Digital Radiography has several advantages over conventional film-based radiography:
- The digital detectors require less radiation to create an image, typically only 1 to 4% of that normally required for a D7 film
- The image may be stored, emailed or processed on a PC
- Automated defect recognition systems can be used to analyse the image, replacing the subjective assessment of an inspector
The main disadvantages of using digital detectors, is that the resolution is typically lower than fine-grain film; typically 100µm. Projection magnification can be used to increase the image size, thereby increasing the effective resolution of the final image, but several factors must be taken into account for this. For example, the focal spot size of the X-ray generator must be sufficiently small to avoid excessive unsharpness. A micro-focus generator is required for this. Unfortunately, these generators tend to be low in power, so it's essential that the detector is extremely sensitive, and the Source to Detector Distance (SDD) must be kept as low as practicallypossible.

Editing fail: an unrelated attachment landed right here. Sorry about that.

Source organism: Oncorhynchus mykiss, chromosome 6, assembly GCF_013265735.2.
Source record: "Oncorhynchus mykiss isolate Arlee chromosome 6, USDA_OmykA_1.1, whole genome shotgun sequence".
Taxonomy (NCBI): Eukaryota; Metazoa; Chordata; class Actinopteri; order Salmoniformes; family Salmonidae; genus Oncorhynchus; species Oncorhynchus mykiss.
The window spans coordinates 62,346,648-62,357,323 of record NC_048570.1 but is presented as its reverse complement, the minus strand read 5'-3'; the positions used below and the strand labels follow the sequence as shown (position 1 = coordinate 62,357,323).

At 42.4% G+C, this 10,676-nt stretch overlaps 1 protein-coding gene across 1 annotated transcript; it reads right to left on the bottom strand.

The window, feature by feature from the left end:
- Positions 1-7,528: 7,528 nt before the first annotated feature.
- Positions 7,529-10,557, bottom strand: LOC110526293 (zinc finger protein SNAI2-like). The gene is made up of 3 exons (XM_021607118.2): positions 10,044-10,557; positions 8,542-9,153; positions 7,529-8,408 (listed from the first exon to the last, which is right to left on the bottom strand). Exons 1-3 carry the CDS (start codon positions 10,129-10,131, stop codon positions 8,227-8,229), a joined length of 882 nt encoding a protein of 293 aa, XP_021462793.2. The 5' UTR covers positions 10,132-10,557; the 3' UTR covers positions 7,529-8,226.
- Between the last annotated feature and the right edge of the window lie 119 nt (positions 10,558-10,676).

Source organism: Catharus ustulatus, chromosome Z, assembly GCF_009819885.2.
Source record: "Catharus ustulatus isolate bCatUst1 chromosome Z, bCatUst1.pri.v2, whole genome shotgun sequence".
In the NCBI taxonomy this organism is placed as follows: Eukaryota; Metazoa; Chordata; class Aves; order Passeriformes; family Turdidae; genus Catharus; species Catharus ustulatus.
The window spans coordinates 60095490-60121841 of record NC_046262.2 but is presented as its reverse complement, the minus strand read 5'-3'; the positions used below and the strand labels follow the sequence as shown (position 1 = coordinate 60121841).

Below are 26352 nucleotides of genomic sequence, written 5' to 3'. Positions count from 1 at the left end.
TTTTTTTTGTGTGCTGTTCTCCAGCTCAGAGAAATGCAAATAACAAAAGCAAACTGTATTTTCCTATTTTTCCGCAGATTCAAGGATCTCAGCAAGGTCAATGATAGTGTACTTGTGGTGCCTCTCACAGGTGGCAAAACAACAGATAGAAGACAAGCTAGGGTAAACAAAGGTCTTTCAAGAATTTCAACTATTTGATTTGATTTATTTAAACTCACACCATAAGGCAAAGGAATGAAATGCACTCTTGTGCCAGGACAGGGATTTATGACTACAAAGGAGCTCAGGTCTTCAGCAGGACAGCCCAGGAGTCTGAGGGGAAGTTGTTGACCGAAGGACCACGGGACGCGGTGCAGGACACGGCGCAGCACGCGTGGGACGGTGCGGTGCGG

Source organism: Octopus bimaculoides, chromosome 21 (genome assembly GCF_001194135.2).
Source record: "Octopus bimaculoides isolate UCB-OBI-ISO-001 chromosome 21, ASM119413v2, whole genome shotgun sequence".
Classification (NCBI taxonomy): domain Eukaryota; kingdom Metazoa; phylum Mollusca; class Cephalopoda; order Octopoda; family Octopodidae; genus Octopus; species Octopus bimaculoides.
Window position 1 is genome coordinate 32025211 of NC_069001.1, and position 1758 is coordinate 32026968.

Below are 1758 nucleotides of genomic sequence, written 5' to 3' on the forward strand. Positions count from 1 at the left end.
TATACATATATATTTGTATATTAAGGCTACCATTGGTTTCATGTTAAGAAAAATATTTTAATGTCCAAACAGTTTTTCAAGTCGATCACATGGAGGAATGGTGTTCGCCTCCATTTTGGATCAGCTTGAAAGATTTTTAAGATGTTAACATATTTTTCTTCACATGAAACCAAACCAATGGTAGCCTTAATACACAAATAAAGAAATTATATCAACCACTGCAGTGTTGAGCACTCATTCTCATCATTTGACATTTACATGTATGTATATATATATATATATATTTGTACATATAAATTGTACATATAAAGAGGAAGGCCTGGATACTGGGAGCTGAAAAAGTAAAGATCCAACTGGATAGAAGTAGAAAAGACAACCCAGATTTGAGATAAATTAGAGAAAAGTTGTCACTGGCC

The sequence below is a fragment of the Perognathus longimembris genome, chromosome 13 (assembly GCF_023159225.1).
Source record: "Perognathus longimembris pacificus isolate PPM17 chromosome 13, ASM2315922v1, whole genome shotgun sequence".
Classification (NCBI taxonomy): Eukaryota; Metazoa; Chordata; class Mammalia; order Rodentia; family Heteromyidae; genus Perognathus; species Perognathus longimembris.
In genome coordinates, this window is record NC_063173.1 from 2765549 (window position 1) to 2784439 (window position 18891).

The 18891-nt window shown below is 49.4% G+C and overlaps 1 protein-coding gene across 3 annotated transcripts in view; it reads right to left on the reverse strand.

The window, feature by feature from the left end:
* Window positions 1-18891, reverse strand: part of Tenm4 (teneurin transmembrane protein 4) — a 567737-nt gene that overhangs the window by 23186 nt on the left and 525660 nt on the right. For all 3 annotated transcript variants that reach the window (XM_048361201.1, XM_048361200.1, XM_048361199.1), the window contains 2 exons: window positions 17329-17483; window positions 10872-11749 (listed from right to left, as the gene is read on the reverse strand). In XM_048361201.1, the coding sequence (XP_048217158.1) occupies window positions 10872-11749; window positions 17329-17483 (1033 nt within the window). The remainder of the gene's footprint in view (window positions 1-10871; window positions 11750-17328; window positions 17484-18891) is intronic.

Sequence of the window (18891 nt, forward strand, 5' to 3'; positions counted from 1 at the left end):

The objective of this paper is to study the affect of unsharpness and increased image resolution due to projection magnification (PM). It was found that there is an optimum value of projection magnification, which can be calculated from the SDD, measured focal spot size and pixel-pitch of the detector. If too little projection magnification is used, then the image lacks resolution, whereas too much projection magnification will cause excessive geometricunsharpness.
2. The detector
2.1 Direct-direct conversion